In a first-of-its-kind legal move by a major tech company, Google has initiated legal action against a group of online scammers exploiting public interest in AI, using fake pages and Google’s logos to spread malware.
Google is taking a firm stand against online scammers, specifically those capitalizing on the increasing public interest in artificial intelligence. The tech giant has filed a lawsuit in the U.S. District Court for the Northern District of California, targeting scammers believed to be based in Vietnam. This legal action appears to be the first significant effort by a major technology company to address the rise in AI-related online scams.
The scammers, operating several Facebook pages with names like “Google AI,” “AIGoogle,” and “AIGoogleBard,” used Google’s logos, marketing colors, and images of CEO Sundar Pichai to make their fraudulent schemes seem legitimate. However, individuals lured by these pages and clicking on provided links are not directed to Google’s AI tools like Bard, but instead are infected with malware that steals login credentials.
Google’s general counsel, Halimah DeLaine Prado, expressed in a blog post that appropriate legal action and collaboration with government officials are crucial to putting such scammers “squarely in the crosshairs of justice,” thus promoting a safer internet for everyone.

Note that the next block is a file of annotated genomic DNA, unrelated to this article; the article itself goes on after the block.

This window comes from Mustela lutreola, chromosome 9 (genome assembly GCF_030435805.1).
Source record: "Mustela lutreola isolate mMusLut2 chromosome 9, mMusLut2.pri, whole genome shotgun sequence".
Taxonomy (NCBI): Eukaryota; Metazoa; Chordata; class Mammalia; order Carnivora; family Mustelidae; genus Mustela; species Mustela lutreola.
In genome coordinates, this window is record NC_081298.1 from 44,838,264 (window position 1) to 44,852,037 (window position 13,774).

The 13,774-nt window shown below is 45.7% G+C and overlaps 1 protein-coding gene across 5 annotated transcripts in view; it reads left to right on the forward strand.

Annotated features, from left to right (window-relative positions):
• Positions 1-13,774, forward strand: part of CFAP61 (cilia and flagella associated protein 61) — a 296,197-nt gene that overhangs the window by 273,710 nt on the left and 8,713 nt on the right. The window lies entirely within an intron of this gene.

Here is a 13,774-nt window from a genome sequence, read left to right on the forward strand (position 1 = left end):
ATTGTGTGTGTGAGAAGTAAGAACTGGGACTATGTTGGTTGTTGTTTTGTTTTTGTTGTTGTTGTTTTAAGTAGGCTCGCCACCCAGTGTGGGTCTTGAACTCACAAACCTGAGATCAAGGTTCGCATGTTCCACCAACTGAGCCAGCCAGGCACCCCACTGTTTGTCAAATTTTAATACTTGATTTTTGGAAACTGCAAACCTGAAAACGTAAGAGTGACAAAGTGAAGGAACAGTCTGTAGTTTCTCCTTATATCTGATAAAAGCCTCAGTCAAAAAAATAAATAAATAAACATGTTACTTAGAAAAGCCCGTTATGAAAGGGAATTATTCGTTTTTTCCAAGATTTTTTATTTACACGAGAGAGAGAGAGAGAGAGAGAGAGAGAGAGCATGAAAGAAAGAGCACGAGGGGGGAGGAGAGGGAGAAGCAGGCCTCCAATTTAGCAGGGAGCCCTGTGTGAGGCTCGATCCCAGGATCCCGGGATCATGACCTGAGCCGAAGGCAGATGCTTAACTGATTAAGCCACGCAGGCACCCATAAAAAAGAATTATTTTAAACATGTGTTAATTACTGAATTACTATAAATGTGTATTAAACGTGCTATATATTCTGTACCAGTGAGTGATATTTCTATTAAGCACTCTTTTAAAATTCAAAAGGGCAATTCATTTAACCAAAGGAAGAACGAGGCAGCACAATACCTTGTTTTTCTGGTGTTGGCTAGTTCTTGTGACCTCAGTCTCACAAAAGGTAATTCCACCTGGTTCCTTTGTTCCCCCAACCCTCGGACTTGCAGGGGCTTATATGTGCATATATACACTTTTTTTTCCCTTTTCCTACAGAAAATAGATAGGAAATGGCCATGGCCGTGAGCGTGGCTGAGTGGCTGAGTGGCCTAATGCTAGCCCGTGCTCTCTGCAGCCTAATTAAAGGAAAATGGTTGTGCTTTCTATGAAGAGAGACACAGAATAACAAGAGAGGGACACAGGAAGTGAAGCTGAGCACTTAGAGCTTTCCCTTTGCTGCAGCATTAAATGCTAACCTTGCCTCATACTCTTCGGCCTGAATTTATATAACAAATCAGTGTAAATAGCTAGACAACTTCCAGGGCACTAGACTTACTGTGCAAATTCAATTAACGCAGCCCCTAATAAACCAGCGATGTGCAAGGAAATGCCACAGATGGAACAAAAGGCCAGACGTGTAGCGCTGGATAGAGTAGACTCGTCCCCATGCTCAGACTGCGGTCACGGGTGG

This lawsuit underscores the limited options companies and individuals have in responding to online scams and cyber threats. Scammers often operate from countries without extradition treaties with the U.S., which limits the fear of legal repercussions and makes international cybercrimes challenging to combat.
In a broader context, large tech companies are increasingly using copyright law to fight against the spread of online-based crimes. Earlier this year, Microsoft and cybersecurity company Fortra took similar legal steps using copyright law against illegitimate copies of the security tool Cobalt Strike.
Google has also filed a separate copyright infringement complaint targeting scammers linked to online t-shirt retailers. These scammers allegedly set up Google accounts to submit fraudulent copyright claims against competitors, resulting in the removal of over 117,000 third-party website URLs.
Google’s legal actions reflect a growing trend among tech giants to use copyright law as a tool to combat online crimes and protect their intellectual property and the safety of internet users.
Sources include: Axios